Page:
inflows were greater than official inflows, as indicated in Figure 2. In 2004, 2006, and 2007, net
official inflows exceeded net private inflows. In 2007, foreign private inflows of capital increased
by more than 2%, but similar private outflows by U.S. citizens increased by more than 11%, so
that the overall net private flows fell in 2007. In 2008, however, private capital flows by U.S.
citizens shifted from a net outflow of $1.4 trillion in 2007 to a net inflow of $500 billion in 2008.
During the same period, U.S. official outflows increased from $22 billion in 2007 to $530 billion
in 2008. In contrast, foreign private inflows of capital dropped from $1.6 trillion in 2007 to $47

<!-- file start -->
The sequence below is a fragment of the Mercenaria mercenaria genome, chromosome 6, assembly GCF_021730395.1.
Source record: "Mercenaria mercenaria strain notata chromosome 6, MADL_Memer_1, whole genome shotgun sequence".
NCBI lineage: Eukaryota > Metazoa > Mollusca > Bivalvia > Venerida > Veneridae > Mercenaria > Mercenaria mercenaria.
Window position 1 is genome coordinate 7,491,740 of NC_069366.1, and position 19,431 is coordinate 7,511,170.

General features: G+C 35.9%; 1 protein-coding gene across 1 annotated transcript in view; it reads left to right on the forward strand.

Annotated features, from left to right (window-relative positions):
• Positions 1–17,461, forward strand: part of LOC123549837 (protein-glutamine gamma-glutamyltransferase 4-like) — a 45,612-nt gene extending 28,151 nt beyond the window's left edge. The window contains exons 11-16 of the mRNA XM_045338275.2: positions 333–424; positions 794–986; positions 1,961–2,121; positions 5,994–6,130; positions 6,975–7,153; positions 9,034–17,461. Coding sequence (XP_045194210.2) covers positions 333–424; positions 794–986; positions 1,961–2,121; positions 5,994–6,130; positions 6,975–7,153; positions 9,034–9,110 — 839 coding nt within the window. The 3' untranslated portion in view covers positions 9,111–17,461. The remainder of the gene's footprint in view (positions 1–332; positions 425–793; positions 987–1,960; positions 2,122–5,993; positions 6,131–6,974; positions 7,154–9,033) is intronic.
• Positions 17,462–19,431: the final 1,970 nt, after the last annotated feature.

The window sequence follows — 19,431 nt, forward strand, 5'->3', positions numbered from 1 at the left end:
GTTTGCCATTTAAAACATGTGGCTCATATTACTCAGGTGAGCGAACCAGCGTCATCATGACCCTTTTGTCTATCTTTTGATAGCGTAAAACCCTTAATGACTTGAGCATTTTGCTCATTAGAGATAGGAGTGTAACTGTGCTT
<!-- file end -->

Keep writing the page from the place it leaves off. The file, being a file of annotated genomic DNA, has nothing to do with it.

billion in 2008. During the same period, foreign official inflows increased slightly from $481
billion in 2007 to $487 billion in 2008. As a result of these changes, net official flows, or the
combination of U.S. and foreign officials flows dropped from a net outflow of $458 billion 2007
to a net inflows of $47 billion in 2008. In addition, net private flows increased from a net inflow
of $199 billion in 2007 to a net inflow of $581 billion in 2008. In 2009, however, net private
inflows dropped to a negative $774, while net official inflows rose to nearly $1 trillion.




Congressional Research Service                                                                                      7
                                                                                                   Financing the U.S. Trade Deficit



                          Figure 2. Net Inflows of Private and Official Sources of Capital, 1997-2009

                          $1,000




                            $500
   Trillions of dollars




                              $0